BSA Decisions Ngā Whakatau a te Mana Whanonga Kaipāho

All BSA's decisions on complaints 1990-present

Nesdale and Television New Zealand Ltd - 2001-112

  • P Cartwright (Chair)
  • J H McGregor
  • R Bryant
  • Grant Nesdale

Strassman – fuck – offensive language

Section 4(1)(a) – assessment of context required by standard G2

Standard G2 – acceptable in context – no uphold; comment – offensive language in end credits bordered on the gratuitous

This headnote does not form part of the decision.


An episode of Strassman broadcast on TV2 at 9.30pm on 5 June 2001 included the word "fuck" as part of the dialogue. Strassman is a comedy series featuring ventriloquist David Strassman.

Grant Nesdale complained to Television New Zealand Ltd, the broadcaster, that the language was offensive. He argued that television should "upgrade" values, rather than denigrate them.

In response, TVNZ contended that the language was not unacceptable in context, and declined to uphold the complaint. It also said that television’s role was to reflect society’s values.

Dissatisfied with TVNZ’s decision, Mr Nesdale referred the complaint to the Broadcasting Standards Authority under section 8(1)(a) of the Broadcasting Act 1989.

For the reasons given below, the Authority declines to uphold the complaint.


The members of the Authority have viewed a tape of the item complained about and have read the correspondence listed in the Appendix. The Authority determines this complaint without a formal hearing.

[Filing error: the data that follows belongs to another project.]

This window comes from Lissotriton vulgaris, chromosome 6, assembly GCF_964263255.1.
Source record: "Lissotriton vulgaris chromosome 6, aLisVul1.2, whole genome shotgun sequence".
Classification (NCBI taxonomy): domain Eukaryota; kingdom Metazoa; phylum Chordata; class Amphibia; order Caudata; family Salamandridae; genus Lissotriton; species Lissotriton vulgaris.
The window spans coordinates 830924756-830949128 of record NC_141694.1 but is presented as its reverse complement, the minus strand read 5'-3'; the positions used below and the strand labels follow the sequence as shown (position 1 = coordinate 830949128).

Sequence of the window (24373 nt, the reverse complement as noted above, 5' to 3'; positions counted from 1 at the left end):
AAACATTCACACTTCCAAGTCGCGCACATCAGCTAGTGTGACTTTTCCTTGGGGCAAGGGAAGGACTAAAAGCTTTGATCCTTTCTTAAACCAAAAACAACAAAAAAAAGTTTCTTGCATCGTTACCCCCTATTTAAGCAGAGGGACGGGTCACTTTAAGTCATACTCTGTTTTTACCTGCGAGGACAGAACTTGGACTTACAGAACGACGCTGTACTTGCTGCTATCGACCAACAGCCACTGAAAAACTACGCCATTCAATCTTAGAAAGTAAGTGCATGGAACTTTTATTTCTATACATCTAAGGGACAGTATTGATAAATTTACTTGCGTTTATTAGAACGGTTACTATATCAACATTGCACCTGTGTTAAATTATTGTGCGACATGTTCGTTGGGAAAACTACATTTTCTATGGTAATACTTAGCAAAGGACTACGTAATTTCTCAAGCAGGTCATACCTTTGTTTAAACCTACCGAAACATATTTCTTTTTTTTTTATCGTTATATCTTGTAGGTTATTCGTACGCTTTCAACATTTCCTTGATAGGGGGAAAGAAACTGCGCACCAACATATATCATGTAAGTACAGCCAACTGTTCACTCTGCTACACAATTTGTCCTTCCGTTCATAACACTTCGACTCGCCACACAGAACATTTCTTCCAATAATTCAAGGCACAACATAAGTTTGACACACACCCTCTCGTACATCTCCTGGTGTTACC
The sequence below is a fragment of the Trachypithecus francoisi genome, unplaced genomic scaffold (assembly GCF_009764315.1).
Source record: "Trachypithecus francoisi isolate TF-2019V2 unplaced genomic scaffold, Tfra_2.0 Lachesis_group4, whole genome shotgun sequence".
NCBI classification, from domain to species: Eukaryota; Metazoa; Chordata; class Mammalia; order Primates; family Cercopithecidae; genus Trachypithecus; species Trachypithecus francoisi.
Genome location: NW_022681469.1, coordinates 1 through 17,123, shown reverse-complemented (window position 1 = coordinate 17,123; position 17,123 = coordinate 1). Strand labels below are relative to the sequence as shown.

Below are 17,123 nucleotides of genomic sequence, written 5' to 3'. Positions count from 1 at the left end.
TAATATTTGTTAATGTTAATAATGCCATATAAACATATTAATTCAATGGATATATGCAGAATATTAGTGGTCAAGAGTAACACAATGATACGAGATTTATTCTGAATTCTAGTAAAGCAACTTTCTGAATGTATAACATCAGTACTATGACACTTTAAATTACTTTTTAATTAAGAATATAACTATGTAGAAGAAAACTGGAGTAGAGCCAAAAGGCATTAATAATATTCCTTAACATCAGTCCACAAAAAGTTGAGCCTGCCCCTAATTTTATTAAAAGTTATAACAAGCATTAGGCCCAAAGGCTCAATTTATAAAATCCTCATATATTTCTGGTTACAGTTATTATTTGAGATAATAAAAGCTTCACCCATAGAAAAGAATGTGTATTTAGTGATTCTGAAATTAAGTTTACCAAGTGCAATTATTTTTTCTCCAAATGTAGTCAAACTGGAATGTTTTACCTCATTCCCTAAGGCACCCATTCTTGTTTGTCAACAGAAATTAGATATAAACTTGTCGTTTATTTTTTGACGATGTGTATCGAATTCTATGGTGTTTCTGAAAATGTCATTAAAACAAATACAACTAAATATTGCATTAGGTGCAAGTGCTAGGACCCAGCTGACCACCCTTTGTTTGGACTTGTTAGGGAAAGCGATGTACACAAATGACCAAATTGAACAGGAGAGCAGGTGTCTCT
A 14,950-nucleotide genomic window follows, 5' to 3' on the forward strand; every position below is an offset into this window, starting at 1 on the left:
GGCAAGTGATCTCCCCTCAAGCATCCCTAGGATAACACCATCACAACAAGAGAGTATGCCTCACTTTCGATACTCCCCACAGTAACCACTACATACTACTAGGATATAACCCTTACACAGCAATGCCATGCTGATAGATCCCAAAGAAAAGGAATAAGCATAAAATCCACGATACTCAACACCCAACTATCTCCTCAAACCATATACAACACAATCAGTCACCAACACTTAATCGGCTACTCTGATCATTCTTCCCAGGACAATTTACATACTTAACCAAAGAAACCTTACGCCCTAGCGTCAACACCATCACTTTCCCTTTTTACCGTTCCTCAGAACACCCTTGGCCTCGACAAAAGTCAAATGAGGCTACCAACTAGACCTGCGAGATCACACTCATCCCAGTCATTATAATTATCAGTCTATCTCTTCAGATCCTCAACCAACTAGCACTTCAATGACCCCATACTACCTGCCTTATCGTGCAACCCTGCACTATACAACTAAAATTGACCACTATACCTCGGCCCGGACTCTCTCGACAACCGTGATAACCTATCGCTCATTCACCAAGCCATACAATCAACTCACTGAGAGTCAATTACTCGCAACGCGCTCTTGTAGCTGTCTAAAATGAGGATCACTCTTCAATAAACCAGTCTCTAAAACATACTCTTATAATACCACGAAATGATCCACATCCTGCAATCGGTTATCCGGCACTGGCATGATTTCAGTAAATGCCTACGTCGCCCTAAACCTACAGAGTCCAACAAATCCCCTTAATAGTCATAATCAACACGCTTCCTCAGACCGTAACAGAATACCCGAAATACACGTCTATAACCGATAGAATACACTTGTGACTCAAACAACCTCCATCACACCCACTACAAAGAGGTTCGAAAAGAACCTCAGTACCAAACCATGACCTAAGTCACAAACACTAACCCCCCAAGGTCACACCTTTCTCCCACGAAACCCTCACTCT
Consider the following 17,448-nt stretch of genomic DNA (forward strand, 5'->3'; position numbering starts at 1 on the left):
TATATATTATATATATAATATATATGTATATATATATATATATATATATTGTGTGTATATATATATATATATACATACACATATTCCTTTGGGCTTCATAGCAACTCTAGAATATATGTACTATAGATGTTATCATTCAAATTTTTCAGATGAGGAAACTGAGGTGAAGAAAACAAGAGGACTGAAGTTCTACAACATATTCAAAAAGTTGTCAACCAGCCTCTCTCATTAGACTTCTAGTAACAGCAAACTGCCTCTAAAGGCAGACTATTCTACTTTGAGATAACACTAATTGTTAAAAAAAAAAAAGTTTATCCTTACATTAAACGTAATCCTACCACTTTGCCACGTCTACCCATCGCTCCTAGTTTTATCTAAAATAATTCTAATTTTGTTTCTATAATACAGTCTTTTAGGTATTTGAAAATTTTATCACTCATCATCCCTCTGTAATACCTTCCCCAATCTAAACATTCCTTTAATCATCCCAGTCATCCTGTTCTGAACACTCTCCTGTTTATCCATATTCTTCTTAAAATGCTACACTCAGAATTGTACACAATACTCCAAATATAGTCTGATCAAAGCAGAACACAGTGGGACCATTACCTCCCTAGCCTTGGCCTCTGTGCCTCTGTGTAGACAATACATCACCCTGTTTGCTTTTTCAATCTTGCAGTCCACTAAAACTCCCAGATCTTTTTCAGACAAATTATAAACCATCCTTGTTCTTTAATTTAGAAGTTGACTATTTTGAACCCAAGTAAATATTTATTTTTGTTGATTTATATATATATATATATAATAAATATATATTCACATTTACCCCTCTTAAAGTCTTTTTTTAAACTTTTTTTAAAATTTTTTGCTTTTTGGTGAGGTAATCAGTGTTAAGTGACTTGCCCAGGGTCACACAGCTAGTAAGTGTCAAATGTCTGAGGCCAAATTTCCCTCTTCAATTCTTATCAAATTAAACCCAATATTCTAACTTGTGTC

Expressing concern about the "numerous occasions" when programmes on TV2 had used what he described as the "F" word, Grant Nesdale complained to Television New Zealand Ltd, the broadcaster, about a broadcast of Strassman 5 June. Mr Nesdale acknowledged that programmes which used such language might be rated "AO" and accepted that viewers might use such language personally. Nevertheless, because television was a powerful tool in society, he argued that it should be used for upgrading values, rather than denigrating them.

TVNZ advised that Strassman was a New Zealand made comedy series featuring ventriloquist David Strassman filmed in front of a night-club audience. It assessed the complaint under s.4(1)(a) of the Broadcasting Act 1989, along with standard G2 of the Television Codes of Broadcasting Practice. Section 4(1) provides:

(1) Every broadcaster is responsible for maintaining in its programmes and their presentation, standards which are consistent with -

(a) The observance of good taste and decency;

Standard G2 requires broadcasters:

G2  To take into consideration currently accepted norms of decency and taste in language and behaviour bearing in mind the context in which any language or behaviour occurs.

TVNZ acknowledged that the language complained about was used "occasionally". It then noted a number of contextual matters it considered relevant. They included the points that the complaint referred to a late night comedy programme set in the surroundings of a night club, which was broadcast at 9.30pm (AO time) and which was preceded by verbal and written warning which drew specific attention to the language.

TVNZ also cited from Authority decision No: 2000-118 where the Authority declined to uphold a complaint about the use of the word "fuck" in an earlier episode of Strassman.

Taking the above matters into account, TVNZ declined to uphold the complaint. In regard to Mr Nesdale’s comment about television’s role in relation to values, TVNZ wrote:

In reference to your comment about the role you believed television should play in upgrading standards, it was the [complaints] committee’s opinion that it is very important that television reflect standards rather than try to change them. If ‘bad’ language is heard more often in the media it is because it is become more common in everyday idiom. We feel it would be very dangerous to have a television service which engineered social change. Shades of ‘Big Brother’.